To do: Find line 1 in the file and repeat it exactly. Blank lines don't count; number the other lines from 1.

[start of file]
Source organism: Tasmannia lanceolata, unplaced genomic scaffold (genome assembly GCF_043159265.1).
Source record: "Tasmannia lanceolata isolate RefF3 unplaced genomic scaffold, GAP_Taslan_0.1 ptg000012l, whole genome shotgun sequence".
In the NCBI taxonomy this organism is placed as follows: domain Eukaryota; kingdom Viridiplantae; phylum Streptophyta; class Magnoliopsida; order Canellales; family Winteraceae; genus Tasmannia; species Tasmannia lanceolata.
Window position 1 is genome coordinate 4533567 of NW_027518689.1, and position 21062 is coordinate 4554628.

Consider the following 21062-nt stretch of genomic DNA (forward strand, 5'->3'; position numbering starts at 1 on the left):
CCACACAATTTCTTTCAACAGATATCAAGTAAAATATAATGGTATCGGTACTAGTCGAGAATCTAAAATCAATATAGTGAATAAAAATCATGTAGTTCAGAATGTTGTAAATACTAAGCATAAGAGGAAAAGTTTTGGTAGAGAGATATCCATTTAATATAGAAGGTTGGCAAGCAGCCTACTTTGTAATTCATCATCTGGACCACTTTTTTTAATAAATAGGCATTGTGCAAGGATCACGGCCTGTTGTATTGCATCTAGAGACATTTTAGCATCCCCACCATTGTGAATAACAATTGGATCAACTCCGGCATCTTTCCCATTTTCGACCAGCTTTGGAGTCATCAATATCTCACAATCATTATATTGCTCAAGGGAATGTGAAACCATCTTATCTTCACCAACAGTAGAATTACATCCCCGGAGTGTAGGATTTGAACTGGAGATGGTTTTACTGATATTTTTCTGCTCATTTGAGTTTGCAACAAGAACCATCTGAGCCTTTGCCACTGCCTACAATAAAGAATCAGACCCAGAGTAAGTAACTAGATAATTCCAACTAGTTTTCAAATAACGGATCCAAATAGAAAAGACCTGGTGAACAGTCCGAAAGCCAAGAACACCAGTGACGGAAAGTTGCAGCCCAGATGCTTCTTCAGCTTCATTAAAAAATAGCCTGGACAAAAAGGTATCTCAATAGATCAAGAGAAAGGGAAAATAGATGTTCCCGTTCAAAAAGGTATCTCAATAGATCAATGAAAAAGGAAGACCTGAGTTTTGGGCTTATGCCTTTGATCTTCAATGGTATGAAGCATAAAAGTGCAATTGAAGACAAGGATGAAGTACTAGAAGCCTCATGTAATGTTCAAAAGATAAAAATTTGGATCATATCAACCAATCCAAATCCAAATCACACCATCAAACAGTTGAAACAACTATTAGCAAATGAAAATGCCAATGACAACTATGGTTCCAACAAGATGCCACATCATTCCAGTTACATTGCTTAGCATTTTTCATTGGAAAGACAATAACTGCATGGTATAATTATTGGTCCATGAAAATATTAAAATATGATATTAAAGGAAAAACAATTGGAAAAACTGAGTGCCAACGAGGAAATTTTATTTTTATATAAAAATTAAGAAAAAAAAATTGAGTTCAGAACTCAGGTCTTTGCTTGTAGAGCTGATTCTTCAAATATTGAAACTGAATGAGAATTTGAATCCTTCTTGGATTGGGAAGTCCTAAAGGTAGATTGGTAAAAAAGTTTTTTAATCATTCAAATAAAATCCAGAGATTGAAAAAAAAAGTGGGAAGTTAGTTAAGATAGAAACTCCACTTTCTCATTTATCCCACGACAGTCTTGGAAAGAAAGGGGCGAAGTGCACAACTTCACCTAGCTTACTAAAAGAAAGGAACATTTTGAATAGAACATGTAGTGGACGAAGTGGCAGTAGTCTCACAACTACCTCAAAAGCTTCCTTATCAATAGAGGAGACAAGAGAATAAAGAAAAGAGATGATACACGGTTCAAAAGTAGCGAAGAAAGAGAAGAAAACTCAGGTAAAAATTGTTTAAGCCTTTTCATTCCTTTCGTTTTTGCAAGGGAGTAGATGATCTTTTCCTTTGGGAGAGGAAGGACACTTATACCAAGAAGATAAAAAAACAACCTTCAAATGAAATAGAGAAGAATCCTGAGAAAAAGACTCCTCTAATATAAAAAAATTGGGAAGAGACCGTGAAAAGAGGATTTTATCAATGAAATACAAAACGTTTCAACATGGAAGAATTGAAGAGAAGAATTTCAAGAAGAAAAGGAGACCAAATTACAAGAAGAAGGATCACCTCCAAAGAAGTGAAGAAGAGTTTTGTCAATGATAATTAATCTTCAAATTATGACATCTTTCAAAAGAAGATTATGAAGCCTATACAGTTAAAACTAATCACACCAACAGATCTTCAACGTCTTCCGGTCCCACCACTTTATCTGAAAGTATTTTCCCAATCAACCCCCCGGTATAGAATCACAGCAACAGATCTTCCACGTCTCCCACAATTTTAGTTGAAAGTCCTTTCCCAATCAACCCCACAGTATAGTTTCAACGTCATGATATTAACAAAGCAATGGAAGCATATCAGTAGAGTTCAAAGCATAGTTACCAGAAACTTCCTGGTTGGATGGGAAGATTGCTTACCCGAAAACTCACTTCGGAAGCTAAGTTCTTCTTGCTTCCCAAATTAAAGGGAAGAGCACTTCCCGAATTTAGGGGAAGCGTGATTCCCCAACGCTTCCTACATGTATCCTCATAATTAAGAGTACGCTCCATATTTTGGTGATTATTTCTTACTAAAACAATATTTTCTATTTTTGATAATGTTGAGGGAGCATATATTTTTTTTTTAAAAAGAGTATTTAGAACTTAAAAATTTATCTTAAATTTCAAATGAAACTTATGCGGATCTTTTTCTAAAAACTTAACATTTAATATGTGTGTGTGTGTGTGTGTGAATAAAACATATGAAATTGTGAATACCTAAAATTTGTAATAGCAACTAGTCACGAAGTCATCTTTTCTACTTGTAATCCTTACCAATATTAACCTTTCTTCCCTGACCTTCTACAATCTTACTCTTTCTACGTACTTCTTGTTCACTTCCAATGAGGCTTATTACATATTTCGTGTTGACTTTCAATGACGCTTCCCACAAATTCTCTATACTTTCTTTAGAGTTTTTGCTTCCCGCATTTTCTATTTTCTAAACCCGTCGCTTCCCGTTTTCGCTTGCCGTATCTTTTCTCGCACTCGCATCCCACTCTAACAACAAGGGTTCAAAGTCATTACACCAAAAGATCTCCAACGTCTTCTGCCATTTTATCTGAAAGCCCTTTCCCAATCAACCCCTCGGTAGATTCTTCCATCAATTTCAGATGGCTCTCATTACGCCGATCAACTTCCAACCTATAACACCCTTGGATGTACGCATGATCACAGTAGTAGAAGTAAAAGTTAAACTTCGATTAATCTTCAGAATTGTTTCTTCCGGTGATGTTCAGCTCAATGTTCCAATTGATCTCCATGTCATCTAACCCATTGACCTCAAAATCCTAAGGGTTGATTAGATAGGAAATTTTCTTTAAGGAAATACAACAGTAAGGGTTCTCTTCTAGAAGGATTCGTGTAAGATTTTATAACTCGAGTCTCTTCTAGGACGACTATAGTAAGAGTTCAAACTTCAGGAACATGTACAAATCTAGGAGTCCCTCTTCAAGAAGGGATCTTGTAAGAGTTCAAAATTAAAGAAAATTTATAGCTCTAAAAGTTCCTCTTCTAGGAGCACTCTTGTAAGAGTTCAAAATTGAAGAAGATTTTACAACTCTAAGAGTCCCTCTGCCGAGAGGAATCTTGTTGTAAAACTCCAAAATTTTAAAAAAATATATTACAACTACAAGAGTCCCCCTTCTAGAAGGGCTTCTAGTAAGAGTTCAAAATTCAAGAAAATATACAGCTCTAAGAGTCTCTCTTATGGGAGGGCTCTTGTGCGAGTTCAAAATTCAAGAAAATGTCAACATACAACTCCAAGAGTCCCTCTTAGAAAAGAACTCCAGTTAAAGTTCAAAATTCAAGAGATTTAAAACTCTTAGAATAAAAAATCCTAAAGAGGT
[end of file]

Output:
Source organism: Tasmannia lanceolata, unplaced genomic scaffold (genome assembly GCF_043159265.1).